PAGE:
LOYA JIRGA A TRULY REPRESENTATIVE SAMPLE OF AFGHAN SOCIETY, SECURITY COUNCIL TOLD IN BRIEFING ON AFGHANISTAN

21 June 2002
SC/7429

LOYA JIRGA A TRULY REPRESENTATIVE SAMPLE OF AFGHAN SOCIETY, SECURITY COUNCIL TOLD IN BRIEFING ON AFGHANISTAN

21/06/2002
Press ReleaseSC/7429

Security Council

4557th Meeting* (AM)

LOYA JIRGA A TRULY REPRESENTATIVE SAMPLE OF AFGHAN SOCIETY,

SECURITY COUNCIL TOLD IN BRIEFING ON AFGHANISTAN

Under-Secretary-General Says Success Marked

By Agreement of Diverse Group on Fundamental Political Questions

The success of Afghanistan's recently concluded Emergency Loya Jirga was marked by the fact that Afghans from every region, ethnicity, educational level and occupation had ultimately agreed on fundamental questions regarding their political future, Under-Secretary-General for Political Affairs Kieran Prendergast told the Security Council this morning.

As he briefed the Council on developments in Afghanistan, he said the Loya Jirga offered a truly representative sample of Afghan society and noted that, for the first time in the country's history, a woman, Massoud Jalal, had finished second to Hamid Karzai, the new head of State.

Noting that the United Nations Assistance Mission in Afghanistan (UNAMA) had documented several cases of intimidation during the assembly, which had been brought to the attention of the Afghan Government, he stressed that it was vital that the authorities highlight and address instances where democratic rights had been abused by those who still equated power with force and violence.

He said that Mr. Karzai had presented an encouraging reformist vision, including proposals for a lean government structure focusing on the people rather than a heavy bureaucracy.  The new head of State had emphasized the importance of generating enough revenue to ensure government self-sufficiency, the importance of private enterprise, encouraging investment by foreigners and the Afghan diaspora, and of cracking down on corruption and bribery.

Mr. Karzai had also noted the need for an ethnically balanced national army, an intelligence service operating within the law and an independent, corruption-free judicial system, he said.  Most important, he had insisted that all commanders and warlords must come under the Ministry of Defence.  Mr. Karzai hoped to announce the final composition of his cabinet in the next few days.

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*     The 4556th Meeting was closed.

However, a deterioration of security in some parts of Afghanistan had overshadowed the generally positive developments in Kabul, he said.  In the north, armed attacks and robberies had been carried out against international aid organizations, the most serious being the gang rape of an international aid worker.  In addition, a clinic run by an international aid organization and a vehicle belonging to an international aid non-governmental organization had been fired upon.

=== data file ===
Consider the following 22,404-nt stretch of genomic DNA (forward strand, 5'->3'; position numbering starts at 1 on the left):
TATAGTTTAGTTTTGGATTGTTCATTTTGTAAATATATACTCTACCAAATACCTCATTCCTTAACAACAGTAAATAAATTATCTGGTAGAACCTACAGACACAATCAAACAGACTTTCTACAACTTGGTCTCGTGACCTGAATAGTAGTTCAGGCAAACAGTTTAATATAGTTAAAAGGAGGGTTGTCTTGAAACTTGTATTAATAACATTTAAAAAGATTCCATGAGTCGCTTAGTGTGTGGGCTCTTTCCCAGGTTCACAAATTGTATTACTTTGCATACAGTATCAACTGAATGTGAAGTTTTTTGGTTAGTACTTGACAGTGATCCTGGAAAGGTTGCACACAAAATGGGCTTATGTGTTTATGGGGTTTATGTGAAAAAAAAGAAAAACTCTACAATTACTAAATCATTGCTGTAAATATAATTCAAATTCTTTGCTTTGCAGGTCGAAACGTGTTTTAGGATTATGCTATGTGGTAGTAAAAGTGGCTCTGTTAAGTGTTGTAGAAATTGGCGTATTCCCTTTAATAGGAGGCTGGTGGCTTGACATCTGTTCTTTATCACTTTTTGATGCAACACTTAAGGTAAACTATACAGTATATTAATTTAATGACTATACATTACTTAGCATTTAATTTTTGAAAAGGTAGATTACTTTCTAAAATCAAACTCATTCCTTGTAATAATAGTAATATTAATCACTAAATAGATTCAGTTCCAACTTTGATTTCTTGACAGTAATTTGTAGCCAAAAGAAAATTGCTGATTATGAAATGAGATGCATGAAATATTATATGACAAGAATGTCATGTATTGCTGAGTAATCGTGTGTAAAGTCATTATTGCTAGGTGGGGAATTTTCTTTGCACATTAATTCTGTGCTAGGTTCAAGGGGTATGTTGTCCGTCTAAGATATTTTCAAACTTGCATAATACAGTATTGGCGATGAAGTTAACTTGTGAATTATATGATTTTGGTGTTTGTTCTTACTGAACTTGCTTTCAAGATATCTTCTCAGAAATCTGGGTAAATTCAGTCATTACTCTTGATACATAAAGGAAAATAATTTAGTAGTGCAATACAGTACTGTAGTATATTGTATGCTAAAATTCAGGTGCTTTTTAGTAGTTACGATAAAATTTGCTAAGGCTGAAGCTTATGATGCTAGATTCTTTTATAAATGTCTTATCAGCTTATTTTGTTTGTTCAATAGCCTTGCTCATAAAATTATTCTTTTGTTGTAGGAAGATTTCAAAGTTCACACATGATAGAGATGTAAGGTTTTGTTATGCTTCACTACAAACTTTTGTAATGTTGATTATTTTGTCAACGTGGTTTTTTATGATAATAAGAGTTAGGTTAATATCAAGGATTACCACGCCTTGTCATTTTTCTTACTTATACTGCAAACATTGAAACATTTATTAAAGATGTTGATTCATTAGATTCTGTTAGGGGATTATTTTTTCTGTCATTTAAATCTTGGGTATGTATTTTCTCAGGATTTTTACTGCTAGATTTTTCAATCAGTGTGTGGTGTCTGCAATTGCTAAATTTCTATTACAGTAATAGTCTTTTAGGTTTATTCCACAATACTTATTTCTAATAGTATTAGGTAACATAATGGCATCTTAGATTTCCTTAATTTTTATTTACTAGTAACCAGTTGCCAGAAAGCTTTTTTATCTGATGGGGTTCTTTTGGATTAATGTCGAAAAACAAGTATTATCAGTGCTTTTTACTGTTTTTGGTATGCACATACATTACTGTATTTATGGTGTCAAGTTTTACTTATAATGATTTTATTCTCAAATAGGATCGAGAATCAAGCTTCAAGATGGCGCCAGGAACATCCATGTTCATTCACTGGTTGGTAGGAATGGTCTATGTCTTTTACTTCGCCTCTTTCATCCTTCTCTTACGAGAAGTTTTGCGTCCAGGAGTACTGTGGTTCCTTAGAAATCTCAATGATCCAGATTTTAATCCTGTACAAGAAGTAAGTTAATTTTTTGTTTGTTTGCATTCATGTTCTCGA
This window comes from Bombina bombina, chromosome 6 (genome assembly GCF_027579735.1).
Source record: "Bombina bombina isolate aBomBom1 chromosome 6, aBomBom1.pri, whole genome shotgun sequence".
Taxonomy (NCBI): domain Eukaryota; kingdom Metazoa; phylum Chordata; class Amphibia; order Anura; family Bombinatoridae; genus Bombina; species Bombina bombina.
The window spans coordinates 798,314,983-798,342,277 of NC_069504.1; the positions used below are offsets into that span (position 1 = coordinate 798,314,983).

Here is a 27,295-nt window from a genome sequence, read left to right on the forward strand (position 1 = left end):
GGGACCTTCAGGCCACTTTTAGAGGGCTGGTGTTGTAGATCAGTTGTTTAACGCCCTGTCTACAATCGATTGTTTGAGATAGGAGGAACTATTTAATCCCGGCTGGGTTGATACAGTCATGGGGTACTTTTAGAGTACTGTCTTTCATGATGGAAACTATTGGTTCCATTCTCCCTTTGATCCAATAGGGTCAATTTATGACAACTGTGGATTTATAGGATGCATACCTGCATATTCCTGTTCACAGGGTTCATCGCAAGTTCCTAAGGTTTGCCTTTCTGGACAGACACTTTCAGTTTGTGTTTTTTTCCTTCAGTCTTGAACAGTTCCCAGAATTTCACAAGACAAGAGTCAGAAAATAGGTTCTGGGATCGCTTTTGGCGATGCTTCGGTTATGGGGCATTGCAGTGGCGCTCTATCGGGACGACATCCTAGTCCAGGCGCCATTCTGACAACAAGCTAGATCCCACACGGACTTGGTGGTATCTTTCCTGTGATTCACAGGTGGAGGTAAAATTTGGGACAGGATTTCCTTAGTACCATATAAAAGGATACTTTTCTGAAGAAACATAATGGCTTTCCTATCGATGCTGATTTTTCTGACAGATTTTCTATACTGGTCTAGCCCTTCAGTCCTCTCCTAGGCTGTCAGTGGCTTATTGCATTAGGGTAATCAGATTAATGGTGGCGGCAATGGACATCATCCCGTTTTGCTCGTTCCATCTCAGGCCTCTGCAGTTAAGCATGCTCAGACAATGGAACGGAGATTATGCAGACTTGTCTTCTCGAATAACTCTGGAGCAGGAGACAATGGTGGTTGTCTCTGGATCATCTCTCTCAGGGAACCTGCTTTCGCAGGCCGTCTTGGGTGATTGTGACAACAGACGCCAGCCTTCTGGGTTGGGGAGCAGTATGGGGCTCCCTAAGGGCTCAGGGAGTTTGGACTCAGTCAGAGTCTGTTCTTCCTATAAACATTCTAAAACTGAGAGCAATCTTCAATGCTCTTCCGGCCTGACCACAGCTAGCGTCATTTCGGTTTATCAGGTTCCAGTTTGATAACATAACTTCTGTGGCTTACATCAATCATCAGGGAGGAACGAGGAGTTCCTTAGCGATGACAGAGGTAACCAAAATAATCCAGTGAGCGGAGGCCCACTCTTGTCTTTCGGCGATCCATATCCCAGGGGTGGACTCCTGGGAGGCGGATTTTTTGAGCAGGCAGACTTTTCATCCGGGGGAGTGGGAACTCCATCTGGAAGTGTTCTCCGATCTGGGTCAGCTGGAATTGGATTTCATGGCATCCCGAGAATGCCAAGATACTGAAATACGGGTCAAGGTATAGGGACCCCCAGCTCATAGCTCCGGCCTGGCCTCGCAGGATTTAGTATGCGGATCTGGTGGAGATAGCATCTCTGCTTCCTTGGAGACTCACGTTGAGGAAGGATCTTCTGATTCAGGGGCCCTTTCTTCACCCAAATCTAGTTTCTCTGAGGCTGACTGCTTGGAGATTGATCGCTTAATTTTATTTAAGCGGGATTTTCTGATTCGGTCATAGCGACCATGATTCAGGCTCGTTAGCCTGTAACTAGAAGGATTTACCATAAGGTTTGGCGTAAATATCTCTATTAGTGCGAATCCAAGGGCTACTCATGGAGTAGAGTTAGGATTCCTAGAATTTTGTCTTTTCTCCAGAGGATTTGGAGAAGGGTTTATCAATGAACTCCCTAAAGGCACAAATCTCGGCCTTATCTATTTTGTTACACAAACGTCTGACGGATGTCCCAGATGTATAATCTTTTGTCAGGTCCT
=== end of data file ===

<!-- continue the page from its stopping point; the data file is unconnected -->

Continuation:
He said that Lakhdar Brahimi, the Secretary-General's Special Representative, had requested strong and urgent government intervention with local parties to secure conditions for humanitarian work and to ask him to ensure that those responsible were held accountable.  Mr. Brahimi had also met with the leaders of the three main northern factions to make the same demand.

If the security situation continued to deteriorate, aid agencies might cut operations in the north, he said.  As the army would not be able to provide security in the near future, the Council and nations contributing to the International Security Assistance Force (ISAF) might consider a limited expansion of that force to areas outside Kabul.

Addressing the reconstruction and development in Afghanistan, he said UNAMA and agencies continued to make progress in developing a coherent strategy, but noted a worrying decline in donor funding for Afghanistan.  Already, many organizations, among them the World Food Programme (WFP), the Office of the United Nations High Commissioner for Refugees (UNHCR) and the International Organization for Migration (IOM), had been forced to scale back or halt operations because of funding shortfalls.

Before adjourning the meeting, Council President Farouk Al-Sharra, Minister for Foreign Affairs of Syria, said the Afghan people had long suffered from war and deserved the international community's utmost efforts in assisting them on its path towards stability and peace.  Hopefully, the results of the Loya Jirga would open a new page in the life of the Afghan people leading towards their country's reconstruction and development.

The meeting began at 10:49 a.m., and adjourned at 11:11 a.m.

Statement by Under-Secretary-General for Political Affairs

KIERAN PRENDERGAST, Under-Secretary-General for Political Affairs, said the emergency Loya Jirga could be considered a success on three counts.  That it had been held at all was a success in itself, given the enormous challenges involved in organizing the event, securing the site and transporting the delegates to Kabul in time and in secure conditions.  However, the United Nations Assistance Mission in Afghanistan (UNAMA) would have to seek the further understanding of donors since not all the sums pledged to the budget of the Special Independent Commission had been paid into the Loya Jirga trust fund.

He said the second success was the fact that the Loya Jirga had accomplished its mandate under the Bonn Agreement, which called for the election of a head of State for the Transitional Administration and the approval of its structure and key personnel.  Mr. Karzai had been elected and his cabinet approved by the assembly.

The third and most important success was the fact that Afghans from every region, ethnicity, educational level and occupation had ultimately agreed on fundamental questions regarding their political future, he said.  The Loya Jirga offered a truly representative sample of Afghan society, even despite some doubts about the legitimacy of the presence of some delegates.

He said the bureau of the Loya Jirga and UNAMA had documented several cases of intimidation, which had been brought to the attention of the Afghan Government.  It was vital that the authorities highlight and address instances where democratic rights had been abused by those who still equated power with force and violence.  Far too often force had been the only authority.  However, in only a small number of cases had intimidation actually been established, with the reports reflecting the fear and insecurity prevailing in many parts of the country because the rule of law had not yet been firmly established.